Put your fennel seeds into a pestle and mortar and bash up to a powder. Get a wide, hot saucepan, add a couple of splashes of olive oil and fry the garlic until softened, then add the bashed fennel seeds and sliced fennel. Add a pinch of salt and pepper and turn down to a medium-low heat. Place a lid on the pan and cook nice and slowly for around 20 minutes, until the fennel's soft and sweet.
Start the risotto bianco as usual and continue through the recipe until the rice is half cooked. Half-way through Stage 3, stir in the sautéd fennel, then keep cooking the risotto until the rice is perfectly cooked.
Bash up the dried chillies in the pestle and mortar until you have a fine powder. At Stage 4, when you add the butter and Parmesan, add the crumbled ricotta and lemon zest. Check the seasoning carefully and balance the flavour with as much lemon juice as you feel it needs to work with the fennel. Divide between your plates, sprinkle over your fennel tops and dust with the ground chilli. Grate over some fresh Parmesan at the table.
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Fennel is really underrated ? just try it in this delicious risotto and you'll be hooked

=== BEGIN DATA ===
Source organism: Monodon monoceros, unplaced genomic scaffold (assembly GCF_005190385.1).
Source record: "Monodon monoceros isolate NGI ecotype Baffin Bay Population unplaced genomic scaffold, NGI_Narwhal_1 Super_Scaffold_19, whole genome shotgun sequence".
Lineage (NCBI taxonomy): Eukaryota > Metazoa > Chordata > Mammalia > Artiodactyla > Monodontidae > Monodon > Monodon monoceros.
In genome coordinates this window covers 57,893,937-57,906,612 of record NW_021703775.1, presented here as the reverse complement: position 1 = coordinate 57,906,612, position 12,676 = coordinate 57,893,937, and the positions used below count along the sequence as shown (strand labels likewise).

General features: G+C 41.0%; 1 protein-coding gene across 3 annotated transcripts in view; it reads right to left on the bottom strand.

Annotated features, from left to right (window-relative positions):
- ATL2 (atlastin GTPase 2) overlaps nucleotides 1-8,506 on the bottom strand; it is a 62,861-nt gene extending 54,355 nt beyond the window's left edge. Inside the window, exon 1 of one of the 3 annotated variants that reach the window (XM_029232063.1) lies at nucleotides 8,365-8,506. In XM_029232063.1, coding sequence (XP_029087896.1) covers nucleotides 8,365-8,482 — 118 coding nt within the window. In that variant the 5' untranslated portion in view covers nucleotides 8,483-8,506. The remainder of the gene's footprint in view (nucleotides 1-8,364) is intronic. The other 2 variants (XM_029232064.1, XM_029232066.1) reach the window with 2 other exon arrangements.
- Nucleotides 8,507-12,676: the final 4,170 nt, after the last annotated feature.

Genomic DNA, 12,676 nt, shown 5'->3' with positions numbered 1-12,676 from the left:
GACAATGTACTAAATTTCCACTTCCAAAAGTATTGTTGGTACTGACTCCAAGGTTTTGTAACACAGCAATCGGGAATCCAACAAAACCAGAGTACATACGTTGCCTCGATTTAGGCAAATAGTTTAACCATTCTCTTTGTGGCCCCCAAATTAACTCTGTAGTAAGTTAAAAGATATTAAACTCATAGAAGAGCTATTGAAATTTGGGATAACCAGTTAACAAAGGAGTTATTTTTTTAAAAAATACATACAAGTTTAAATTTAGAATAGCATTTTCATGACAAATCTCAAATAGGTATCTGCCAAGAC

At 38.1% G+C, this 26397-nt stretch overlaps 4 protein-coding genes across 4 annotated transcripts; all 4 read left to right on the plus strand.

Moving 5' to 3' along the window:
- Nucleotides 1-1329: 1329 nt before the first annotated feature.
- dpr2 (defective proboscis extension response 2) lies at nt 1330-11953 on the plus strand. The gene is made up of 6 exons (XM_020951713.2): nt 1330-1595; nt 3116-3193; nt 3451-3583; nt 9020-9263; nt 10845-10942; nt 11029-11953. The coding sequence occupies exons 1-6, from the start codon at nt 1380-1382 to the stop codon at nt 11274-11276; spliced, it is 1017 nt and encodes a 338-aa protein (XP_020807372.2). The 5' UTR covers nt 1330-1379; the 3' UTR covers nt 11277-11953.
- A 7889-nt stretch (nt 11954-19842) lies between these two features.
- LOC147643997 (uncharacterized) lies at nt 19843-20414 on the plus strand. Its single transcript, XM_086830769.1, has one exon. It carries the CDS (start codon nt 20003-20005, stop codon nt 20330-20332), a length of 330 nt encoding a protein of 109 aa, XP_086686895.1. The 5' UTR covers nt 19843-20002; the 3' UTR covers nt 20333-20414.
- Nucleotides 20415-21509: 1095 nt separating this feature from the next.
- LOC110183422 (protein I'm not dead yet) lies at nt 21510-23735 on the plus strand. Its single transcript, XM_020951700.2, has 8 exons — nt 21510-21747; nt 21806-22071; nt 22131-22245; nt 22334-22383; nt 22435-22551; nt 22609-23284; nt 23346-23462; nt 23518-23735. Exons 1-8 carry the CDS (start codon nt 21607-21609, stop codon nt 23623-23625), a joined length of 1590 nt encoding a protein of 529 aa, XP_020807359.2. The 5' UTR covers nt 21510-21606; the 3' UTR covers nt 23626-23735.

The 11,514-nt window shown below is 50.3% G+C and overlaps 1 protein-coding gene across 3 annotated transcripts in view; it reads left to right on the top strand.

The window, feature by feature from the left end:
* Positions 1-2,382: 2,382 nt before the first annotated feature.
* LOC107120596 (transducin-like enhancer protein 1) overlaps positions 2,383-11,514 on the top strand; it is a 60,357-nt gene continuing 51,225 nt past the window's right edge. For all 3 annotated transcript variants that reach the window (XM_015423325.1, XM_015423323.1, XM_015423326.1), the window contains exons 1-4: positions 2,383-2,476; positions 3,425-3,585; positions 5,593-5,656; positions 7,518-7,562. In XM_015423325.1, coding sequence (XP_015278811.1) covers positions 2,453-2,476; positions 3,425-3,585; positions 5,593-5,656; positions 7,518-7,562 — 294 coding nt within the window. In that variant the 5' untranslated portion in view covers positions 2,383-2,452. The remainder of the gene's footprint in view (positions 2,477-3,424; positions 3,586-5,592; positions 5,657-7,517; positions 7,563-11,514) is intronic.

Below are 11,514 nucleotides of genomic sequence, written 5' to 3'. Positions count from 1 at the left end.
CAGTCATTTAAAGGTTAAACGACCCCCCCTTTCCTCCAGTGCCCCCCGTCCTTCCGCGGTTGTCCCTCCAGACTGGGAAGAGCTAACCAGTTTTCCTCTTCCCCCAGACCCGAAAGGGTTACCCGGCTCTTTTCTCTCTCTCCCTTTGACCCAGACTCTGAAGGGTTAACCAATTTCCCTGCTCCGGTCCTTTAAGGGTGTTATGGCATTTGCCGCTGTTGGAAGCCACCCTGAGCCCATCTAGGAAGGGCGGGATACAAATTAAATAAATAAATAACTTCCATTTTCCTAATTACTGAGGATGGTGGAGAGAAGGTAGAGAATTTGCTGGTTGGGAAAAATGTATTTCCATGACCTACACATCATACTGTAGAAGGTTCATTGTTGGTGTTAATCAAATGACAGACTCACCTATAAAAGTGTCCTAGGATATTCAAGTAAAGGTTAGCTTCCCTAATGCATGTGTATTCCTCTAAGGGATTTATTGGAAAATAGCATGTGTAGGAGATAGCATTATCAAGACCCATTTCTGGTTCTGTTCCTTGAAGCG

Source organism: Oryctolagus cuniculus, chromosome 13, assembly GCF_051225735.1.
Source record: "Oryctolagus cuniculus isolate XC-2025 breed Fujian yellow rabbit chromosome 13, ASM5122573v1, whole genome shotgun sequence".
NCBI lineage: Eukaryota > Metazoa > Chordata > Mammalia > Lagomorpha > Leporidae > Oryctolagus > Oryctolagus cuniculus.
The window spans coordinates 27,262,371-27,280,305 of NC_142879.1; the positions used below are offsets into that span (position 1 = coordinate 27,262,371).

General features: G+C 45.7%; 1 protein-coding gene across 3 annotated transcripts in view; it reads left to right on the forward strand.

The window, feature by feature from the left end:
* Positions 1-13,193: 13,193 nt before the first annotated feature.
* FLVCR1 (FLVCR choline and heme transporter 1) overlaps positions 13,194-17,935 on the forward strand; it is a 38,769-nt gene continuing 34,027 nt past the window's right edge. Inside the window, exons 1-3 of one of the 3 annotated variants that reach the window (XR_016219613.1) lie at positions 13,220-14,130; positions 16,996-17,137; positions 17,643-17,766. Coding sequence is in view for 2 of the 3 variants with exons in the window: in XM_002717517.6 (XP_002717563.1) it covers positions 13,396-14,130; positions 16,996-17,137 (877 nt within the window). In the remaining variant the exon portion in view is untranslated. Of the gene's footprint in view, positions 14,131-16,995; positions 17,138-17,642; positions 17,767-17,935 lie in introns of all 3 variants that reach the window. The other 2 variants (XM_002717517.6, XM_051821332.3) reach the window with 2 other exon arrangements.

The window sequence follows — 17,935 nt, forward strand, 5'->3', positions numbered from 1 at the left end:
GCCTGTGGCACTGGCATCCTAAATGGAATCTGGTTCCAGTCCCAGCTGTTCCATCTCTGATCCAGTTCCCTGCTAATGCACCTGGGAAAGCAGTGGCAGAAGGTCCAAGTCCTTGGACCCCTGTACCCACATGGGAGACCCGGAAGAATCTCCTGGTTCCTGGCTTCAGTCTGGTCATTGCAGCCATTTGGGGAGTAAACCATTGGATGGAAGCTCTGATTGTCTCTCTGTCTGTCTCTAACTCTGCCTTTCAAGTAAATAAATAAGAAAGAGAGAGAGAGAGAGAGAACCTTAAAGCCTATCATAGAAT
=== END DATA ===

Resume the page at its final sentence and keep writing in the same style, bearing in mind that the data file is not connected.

BUYING SUSTAINABLY SOURCED FISH
Buying sustainably sourced fish means buying fish that has been caught without endangering the levels of fish stocks and with the protection of the environment in mind. Wild fish caught in areas where stocks are plentiful are sustainably sourced, as are farmed fish that are reared on farms proven to cause no harm to surrounding seas and shores.
When buying either wild or farmed fish, ask whether it is sustainably sourced. If you're unable to obtain this information, don't be afraid to shop elsewhere – only by shopping sustainably can we be sure that the fantastic selection of fish we enjoy today will be around for future generations.
For further information about sustainably sourced fish, please refer to the useful links below:
Marine Stewardship Council